What can you do with a ham radio?  Talk to people all over the world with as little as 1 watt or less… or even 1500 watts.  Assist in Emergency Communications.  Assist with branches of the US Armed Forces.  Build your own radios and equipment.  Experiment with your own antennas.  Go to fun “Hamfests and Flea Markets” to learn and get great bargains.  Find new friends who are hams in your local club.  Participate in the Annual ARRL Field Day Contest and exercises!  Talk to the astronauts on the International Space Station.  Talk to other hams around the world THROUGH many ham radio satellites orbiting the earth!  Use your local VHF/UHF Repeaters to talk to family and friends from the car, handheld radio or from home.  Track ham radio equipped balloon flights.  Work with hams with disabilities.  Refurbish or collect old time ham radio equipment.  Teach others ham radio courses and/or help with exam sessions.

ARRL-Centennial-Logo-small-1024x868           skywarn           amradiospace2013           amateur_radio_emergency_service_thumb  
                                                               

There are three different licenses you can obtain and they are designed in a way that as you study to get the first license, what you learn there will help you understand the next license study material.  The really nice thing about it is that you will have ALL the multiple choice questions in each exam pool AND THE EXACT ANSWER TO EVERY QUESTION!  That’s pretty good to have all the Q’s and A’s to study!  The sample questions in your study materials are the EXACT questions you will see on the exam.  A score of 74% gets you the license!  There are also FREE practice exams you can take online or even from your smartphone!  (I took a couple practice exams each evening as I sat watching TV in my favorite chair in my living room.)  Soon the questions you have missed in the past practice exams are embedded in your brain with the correct answers reinforced!  Each question will have four (4) possible answers; and on most of the questions you can just about eliminate two of the possible answers just by looking at them.  (I will give you some good pointers about how to study and prepare for the exams at the end of this post!  Read them before you buy any study guides or books!)

ham-radio-test

You will just need to do some interesting and fun reading, look at the questions (and the exact answers) from each chapter of the book… and before you know it you will be ready to take the exam!  You are going to learn some really cool stuff each time you read the material.  PLUS, as you advance to a higher class of Ham Radio license you can pick your own call sign!  (In the early 1980’s my first call sign was KA8LJO from the FCC as a Novice Class licensee… then I was assigned KB8FIR by the FCC when I got my Technician Class license… and better yet, when I got my Extra Class license I picked my own call sign, WT8WV… “Whiskey Tango 8 Whiskey Victor”.  I chose it for three reasons… I am fond of an occasional taste of good whiskey… I love my state of West Virginia… and phonetically it stands out and sings in a pile-up during a Ham Radio contest!)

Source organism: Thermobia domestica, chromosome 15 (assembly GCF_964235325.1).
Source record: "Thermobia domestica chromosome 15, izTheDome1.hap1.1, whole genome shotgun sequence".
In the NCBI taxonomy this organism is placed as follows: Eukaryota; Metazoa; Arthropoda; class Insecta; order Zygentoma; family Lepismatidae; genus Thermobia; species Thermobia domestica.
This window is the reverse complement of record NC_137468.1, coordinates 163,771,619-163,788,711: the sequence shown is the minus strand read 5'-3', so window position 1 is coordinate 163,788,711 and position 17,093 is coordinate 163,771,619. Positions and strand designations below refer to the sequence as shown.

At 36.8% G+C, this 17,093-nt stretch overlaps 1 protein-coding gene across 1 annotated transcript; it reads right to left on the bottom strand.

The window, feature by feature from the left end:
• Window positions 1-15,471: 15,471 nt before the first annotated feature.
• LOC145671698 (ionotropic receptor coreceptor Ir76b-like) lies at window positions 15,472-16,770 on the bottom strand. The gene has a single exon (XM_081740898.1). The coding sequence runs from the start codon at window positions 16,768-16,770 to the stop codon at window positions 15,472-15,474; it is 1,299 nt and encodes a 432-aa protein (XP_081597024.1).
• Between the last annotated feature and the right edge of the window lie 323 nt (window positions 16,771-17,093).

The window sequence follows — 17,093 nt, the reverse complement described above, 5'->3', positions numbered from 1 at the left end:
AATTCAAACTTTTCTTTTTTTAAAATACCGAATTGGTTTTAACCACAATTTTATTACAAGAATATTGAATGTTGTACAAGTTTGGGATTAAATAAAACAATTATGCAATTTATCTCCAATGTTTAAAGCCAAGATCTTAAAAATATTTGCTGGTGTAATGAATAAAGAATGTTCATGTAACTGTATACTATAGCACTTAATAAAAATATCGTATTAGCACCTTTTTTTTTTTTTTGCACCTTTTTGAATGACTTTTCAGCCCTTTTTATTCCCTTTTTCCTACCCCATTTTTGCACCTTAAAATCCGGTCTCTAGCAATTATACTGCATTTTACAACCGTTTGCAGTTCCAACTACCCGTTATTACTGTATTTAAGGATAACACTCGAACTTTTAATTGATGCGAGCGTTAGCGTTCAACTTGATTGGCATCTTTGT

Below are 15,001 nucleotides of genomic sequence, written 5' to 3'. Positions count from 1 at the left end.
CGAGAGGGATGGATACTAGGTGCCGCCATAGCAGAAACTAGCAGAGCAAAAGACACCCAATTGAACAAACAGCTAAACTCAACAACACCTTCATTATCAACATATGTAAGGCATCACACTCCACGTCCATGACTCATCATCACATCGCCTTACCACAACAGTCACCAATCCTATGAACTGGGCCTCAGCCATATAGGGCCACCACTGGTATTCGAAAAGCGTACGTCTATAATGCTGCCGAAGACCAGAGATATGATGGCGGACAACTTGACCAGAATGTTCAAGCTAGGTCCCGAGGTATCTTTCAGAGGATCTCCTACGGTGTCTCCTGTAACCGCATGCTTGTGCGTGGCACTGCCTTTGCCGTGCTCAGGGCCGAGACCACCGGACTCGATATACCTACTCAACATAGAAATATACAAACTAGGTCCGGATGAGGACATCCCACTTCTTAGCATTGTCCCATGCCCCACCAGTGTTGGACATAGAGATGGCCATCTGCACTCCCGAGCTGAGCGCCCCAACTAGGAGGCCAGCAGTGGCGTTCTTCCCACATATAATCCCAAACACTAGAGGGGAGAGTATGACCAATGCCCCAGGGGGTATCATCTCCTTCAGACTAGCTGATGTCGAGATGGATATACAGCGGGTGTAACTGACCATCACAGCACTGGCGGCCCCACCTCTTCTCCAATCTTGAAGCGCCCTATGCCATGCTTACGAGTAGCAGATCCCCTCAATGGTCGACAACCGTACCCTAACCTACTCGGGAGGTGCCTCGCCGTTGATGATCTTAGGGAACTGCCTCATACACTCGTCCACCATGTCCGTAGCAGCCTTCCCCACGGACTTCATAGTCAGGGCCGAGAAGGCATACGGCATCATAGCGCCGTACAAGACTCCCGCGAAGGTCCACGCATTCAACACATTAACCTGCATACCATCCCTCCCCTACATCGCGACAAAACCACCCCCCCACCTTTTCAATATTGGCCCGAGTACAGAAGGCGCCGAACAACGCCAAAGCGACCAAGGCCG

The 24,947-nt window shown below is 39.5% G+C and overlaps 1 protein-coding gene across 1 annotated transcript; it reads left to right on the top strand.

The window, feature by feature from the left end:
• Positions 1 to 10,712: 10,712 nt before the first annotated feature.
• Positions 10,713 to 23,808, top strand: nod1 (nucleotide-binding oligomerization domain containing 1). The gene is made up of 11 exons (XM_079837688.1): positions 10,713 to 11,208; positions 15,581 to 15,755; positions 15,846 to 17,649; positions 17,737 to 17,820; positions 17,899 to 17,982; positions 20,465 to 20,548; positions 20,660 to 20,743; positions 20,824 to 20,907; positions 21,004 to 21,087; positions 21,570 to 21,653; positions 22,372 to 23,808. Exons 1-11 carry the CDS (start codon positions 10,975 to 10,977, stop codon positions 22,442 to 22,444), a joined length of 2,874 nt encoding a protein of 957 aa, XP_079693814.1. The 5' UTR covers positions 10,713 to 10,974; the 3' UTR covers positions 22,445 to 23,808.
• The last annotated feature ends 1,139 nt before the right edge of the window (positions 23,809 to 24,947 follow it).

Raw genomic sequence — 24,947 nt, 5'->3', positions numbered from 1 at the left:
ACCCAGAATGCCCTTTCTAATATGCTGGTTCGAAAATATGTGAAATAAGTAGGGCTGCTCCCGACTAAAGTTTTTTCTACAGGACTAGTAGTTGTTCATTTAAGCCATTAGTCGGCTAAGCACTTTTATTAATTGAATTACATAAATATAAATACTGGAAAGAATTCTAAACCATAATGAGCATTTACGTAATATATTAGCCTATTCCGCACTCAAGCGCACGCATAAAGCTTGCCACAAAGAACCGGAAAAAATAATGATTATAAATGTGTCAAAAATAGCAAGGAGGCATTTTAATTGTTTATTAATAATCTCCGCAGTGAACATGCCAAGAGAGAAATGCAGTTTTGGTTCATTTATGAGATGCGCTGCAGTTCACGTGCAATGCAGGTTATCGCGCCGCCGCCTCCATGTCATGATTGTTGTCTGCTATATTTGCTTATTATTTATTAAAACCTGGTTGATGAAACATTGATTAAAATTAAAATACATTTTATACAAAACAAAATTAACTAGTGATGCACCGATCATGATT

GWTW14Stech

The first license you study for is called the Technician License and the exam has only 35 questions!  You will learn some very basic things about electricity, how your radio signals move through the air, some of the rules that the Federal Communication Commission (FCC) expects us to abide by for best practices, antennas, radios, the frequencies you can use in your new radio, and much more!  You will gain legal access to some very good frequencies for both voice and data communication in several excellent ham bands.  You could be ready to take this exam in a couple weeks of study!

gwgw11gen

The second license is called the General Class License and also has only 35 questions.  This course adds to what you learned in the Technician Class study.  It really dives just a bit deeper into some common things you will find will help you get more out of your antenna, radios, contesting, which ham bands magically open at specific periods of the day and year, some simply explanations of a few electronic circuits we use every day, and much more!  You will also gain even MORE frequencies on the ham bands to use at your pleasure!  You could be ready to take this exam in 2-4 weeks of easy study!

gwem-12extra

The third (and highest class of Ham Radio license) is called the Extra Class License and consists of a 50 question exam.  This study course really dives deeper in what you have learned in the Technician and General Class license preparations.  It will take a bit more time to study and prepare, and has a few more questions on the exam.  You gain ALL frequencies allotted to Ham Radio communications, with several excellent niches within certain ham bands reserved for ONLY Extra Class licensees!  You could be ready to take this exam in 30-60 days with some good study and practice exams under your belt!

ARRL-Logo